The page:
The Last Handful of Clover

Chapter 2.3: Honesty

Book Two — Gifts Both Light and Dark

NOTE: This chapter is available in audiobook format on the TLHOC Podcast.
Access previous chapters of the book on the Table of Contents page.

June 8, 6:00 pm

Keith wondered, as they pulled into the parking lot at Trolley Square, if his mind had blocked out much of what happened at the hearing, or whether it had simply been too confusing for his brain to take it in. In those final, chaotic seconds, he had been struggling to keep his mind focused on what the judge was saying, even though all he really wanted to do was to stare at the man who had killed Richard.

That’s him, he had been thinking. That’s the man that stood on our porch, looked in the window at the two of us, and then fired a bullet through Richard’s skull. Why? Why would this shy-looking boy do something so horrible?

He had been in the midst of those thoughts when the hearing room exploded all around him.

All he could recall clearly now was Howard Gunderson leaping over the red railing and landing in the aisle in a crouch, his left hand on the floor, and his right holding a blue ballpoint pen that he gripped like a knife. And then their eyes had locked, and the man was coming at him like a freight train. Keith was frozen, and for a fraction of a second, he thought for sure he was about to die.

So he wanted us both, he thought, and wondered if it would be his last.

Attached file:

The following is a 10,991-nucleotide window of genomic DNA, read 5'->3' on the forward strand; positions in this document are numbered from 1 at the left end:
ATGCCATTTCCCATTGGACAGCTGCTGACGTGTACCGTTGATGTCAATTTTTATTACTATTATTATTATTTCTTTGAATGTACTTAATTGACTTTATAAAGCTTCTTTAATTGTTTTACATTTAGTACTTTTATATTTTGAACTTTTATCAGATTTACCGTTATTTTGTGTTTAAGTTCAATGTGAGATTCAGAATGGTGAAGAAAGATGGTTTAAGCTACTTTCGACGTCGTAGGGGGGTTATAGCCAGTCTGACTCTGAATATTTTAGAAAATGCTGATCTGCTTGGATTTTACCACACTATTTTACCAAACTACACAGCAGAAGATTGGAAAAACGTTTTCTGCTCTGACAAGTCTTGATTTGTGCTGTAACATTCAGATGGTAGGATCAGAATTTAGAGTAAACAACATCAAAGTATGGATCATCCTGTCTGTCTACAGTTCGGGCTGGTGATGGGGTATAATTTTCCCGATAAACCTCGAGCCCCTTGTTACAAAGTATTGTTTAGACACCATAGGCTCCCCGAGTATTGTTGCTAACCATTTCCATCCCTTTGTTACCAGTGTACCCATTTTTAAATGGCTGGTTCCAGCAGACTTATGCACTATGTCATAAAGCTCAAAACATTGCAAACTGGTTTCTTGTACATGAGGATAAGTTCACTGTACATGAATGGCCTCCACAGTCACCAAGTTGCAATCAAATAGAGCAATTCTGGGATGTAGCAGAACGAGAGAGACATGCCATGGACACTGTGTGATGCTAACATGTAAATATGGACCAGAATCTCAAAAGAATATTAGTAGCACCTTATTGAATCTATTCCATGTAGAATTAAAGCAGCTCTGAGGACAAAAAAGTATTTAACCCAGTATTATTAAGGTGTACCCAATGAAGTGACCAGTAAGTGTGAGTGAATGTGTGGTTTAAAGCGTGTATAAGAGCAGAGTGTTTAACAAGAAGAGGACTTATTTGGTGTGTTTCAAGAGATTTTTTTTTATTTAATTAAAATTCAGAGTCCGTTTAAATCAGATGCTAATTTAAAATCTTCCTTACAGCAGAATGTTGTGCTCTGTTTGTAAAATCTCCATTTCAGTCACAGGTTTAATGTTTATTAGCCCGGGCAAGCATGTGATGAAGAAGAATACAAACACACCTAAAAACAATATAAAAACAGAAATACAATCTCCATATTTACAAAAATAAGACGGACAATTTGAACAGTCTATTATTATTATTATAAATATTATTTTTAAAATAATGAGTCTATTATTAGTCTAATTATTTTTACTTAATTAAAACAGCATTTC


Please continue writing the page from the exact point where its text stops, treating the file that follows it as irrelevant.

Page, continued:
He hadn’t seen Pil strike the blow in the center of the boy’s chest. But he saw Gunderson knocked back with such force that he wondered if he would have broken ribs. The blow severed their eye contact, and Keith was able to shake his head and remember where he was…

And then he was being picked up and hustled out of the courtroom, amid a lot of other screaming and flailing bodies. He didn’t remember getting his feet under him, and he didn’t remember telling his body to run. But he found himself supported between Michelle and Pil, sprinting out of the hearing room and heading toward the front exits of the Matheson Courthouse. Within thirty seconds of Pil landing that blow on Howard Gunderson’s chest, the trio had burst into the sunlight and were circling the building, heading toward Big Bird in the parking lot behind the building. None of them spoke a word as they ran.

Fumbling for her keys and still shaking, Michelle started the SUV and tore out of the Matheson Courthouse parking lot. She ripped down Main, and then took a left through a yellow light onto 6th South, where she finally took the pressure off of the accelerator. They drove in silence for several blocks, until Michelle turned slowly onto 7th East, and then parked the SUV in the lot of Trolley Square, right under the old water tower.

They all let out a breath of relief when she put Big Bird in park and turned off the engine.

They sat silently for a long time, just listening to the engine tick as it cooled. Eventually, Keith opened his window and hung his head out like a dog, trying to get air.

Finally, Michelle broke the silence, looking at Pil in the rear-view mirror.

“How did you know to get us out of there so fast?” Michelle asked her husband.

Pil rolled down his own window, the sun pouring in on him in the back seat. His knuckles were white where he gripped the door of the car, and beads of perspiration stood out on his broad forehead. “I don’t know,” he said, taking a deep breath of the warm summer air. “But I figured they’d lock the place down once they got their wits about them. I didn’t want us stuck in there and getting interrogated, either by the cops or the reporters. I thought the best thing to do was just get us out.”

Keith turned in his seat to look at the big man behind him with gratitude. “Thank you, Beastie. I don’t think I could have dealt with more questions.”

“They may still call and want an interview or something,” Michelle said with a sigh. She had calmed her trembling, and her voice had become steady.

“Who?” Pil asked. “The cops or the press?”

“I don’t know. Both, maybe.”